Talk notes: Why hedgerows matter
Sarah Barnsley, of the People’s Trust for Endangered Species, (PTES) presented a talk on 16th February entitled ‘Why Hedgerows matter’.
Sarah talked about some of the wildlife that lives in hedges, illustrated with beautiful slides, and how it is beneficial for them to cut hedges as late in the winter as soil conditions allow, to preserve the fruits as long as possible. She followed on to describe different hedgerow structures which result from different management practices, and how ideally the hedge will have a blended edge of scrub leading further out to long grass.
Hedges can be assessed as to how healthy they are, in terms of how many woody species there are making it up, how well connected it is with others or woodland, its width, and how well it’s been managed. Sarah pointed us to the Great British Hedgerow Survey on the PTES website, which scores the overall health of an individual hedge, and provides management advice accordingly.
She explained how under-managed hedges can eventually go through the process of succession to eventually turn into a row of trees, whereas an over-managed hedge, cut hard every year to the same height and width will become gappy and open, eventually disappearing. Sarah then described a hedgerow management cycle, which when done properly, rejuvenates the hedge so it keeps its structure and species diversity.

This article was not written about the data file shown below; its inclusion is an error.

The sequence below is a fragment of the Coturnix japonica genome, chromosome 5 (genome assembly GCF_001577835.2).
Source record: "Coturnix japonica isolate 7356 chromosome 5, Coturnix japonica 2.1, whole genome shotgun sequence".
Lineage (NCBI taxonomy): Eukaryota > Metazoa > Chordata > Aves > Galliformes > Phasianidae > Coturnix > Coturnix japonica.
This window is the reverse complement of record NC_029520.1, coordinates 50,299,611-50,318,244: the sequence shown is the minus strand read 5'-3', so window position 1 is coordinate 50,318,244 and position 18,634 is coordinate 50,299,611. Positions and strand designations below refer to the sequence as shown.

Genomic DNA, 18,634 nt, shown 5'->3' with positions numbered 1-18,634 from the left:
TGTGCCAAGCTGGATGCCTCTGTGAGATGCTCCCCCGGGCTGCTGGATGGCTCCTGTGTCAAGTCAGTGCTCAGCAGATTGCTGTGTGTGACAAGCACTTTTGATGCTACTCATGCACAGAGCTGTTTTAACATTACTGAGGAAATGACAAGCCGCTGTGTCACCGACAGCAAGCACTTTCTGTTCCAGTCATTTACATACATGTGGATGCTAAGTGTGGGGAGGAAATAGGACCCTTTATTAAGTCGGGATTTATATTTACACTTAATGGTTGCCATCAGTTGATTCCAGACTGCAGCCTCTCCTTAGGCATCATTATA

This involves the hedge being cut every three years approx. 10 cm longer, along the top and sides, than the last cut. The hedge therefore continues to expand for some years (Sarah suggested between 10 and 40) before being laid or coppiced. Laying involves thinning out and cutting the individual trees near the base and bending them over.
Sarah showed us several slides illustrating different styles of this ancient craft before revealing that the most favoured one in her view is ‘conservation’ hedge laying where very little of the hedge is thinned, so it is all laid to form a wide dense well-structured hedge.
After the very well presented talk full of fascinating facts and advice Sarah took questions from the large audience (52 in the hall and 11 on-line).
Hedges are well loved by the community and some of the questions reflected the concern about the over management of many of our hedges. Sarah fielded them well and the audience, which included at least 6 landowners who went away with plenty of food for thought.
by Peter Shallcross
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